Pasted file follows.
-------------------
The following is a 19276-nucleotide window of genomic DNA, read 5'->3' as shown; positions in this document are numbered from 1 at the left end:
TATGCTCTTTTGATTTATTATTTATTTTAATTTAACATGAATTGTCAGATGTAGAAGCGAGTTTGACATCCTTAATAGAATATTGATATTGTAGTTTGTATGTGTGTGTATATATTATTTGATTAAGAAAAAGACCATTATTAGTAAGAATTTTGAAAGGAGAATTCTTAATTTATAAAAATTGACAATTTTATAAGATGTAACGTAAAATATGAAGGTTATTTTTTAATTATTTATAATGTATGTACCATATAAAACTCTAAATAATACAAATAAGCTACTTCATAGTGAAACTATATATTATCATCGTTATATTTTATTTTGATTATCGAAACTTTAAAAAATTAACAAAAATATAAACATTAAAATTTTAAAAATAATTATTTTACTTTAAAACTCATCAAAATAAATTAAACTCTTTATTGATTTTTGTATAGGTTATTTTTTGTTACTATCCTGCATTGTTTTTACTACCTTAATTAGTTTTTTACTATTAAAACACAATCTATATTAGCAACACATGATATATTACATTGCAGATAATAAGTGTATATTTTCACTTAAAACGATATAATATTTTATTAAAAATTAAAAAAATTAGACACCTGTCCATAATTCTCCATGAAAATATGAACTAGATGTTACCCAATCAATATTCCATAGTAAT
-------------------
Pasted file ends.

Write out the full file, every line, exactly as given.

The following is a 19276-nucleotide window of genomic DNA, read 5'->3' as shown; positions in this document are numbered from 1 at the left end:
TATGCTCTTTTGATTTATTATTTATTTTAATTTAACATGAATTGTCAGATGTAGAAGCGAGTTTGACATCCTTAATAGAATATTGATATTGTAGTTTGTATGTGTGTGTATATATTATTTGATTAAGAAAAAGACCATTATTAGTAAGAATTTTGAAAGGAGAATTCTTAATTTATAAAAATTGACAATTTTATAAGATGTAACGTAAAATATGAAGGTTATTTTTTAATTATTTATAATGTATGTACCATATAAAACTCTAAATAATACAAATAAGCTACTTCATAGTGAAACTATATATTATCATCGTTATATTTTATTTTGATTATCGAAACTTTAAAAAATTAACAAAAATATAAACATTAAAATTTTAAAAATAATTATTTTACTTTAAAACTCATCAAAATAAATTAAACTCTTTATTGATTTTTGTATAGGTTATTTTTTGTTACTATCCTGCATTGTTTTTACTACCTTAATTAGTTTTTTACTATTAAAACACAATCTATATTAGCAACACATGATATATTACATTGCAGATAATAAGTGTATATTTTCACTTAAAACGATATAATATTTTATTAAAAATTAAAAAAATTAGACACCTGTCCATAATTCTCCATGAAAATATGAACTAGATGTTACCCAATCAATATTCCATAGTAAT